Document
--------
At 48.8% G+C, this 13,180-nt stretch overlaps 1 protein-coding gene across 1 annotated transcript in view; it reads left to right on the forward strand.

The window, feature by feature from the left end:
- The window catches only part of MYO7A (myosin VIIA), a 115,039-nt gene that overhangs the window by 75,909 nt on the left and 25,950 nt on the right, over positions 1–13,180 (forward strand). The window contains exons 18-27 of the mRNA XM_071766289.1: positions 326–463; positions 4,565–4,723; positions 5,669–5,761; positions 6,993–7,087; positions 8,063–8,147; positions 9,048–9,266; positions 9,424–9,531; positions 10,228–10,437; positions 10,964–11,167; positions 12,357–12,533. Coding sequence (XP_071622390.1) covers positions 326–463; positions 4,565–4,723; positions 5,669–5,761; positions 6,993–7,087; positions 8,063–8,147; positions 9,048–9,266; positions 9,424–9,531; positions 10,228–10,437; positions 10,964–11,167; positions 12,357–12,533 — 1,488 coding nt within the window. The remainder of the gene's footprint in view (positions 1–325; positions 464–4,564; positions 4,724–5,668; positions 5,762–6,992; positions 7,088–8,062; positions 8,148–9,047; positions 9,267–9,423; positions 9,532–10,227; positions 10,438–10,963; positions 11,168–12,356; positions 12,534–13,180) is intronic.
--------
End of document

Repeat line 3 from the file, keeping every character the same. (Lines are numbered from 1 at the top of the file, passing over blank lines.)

- The window catches only part of MYO7A (myosin VIIA), a 115,039-nt gene that overhangs the window by 75,909 nt on the left and 25,950 nt on the right, over positions 1–13,180 (forward strand). The window contains exons 18-27 of the mRNA XM_071766289.1: positions 326–463; positions 4,565–4,723; positions 5,669–5,761; positions 6,993–7,087; positions 8,063–8,147; positions 9,048–9,266; positions 9,424–9,531; positions 10,228–10,437; positions 10,964–11,167; positions 12,357–12,533. Coding sequence (XP_071622390.1) covers positions 326–463; positions 4,565–4,723; positions 5,669–5,761; positions 6,993–7,087; positions 8,063–8,147; positions 9,048–9,266; positions 9,424–9,531; positions 10,228–10,437; positions 10,964–11,167; positions 12,357–12,533 — 1,488 coding nt within the window. The remainder of the gene's footprint in view (positions 1–325; positions 464–4,564; positions 4,724–5,668; positions 5,762–6,992; positions 7,088–8,062; positions 8,148–9,047; positions 9,267–9,423; positions 9,532–10,227; positions 10,438–10,963; positions 11,168–12,356; positions 12,534–13,180) is intronic.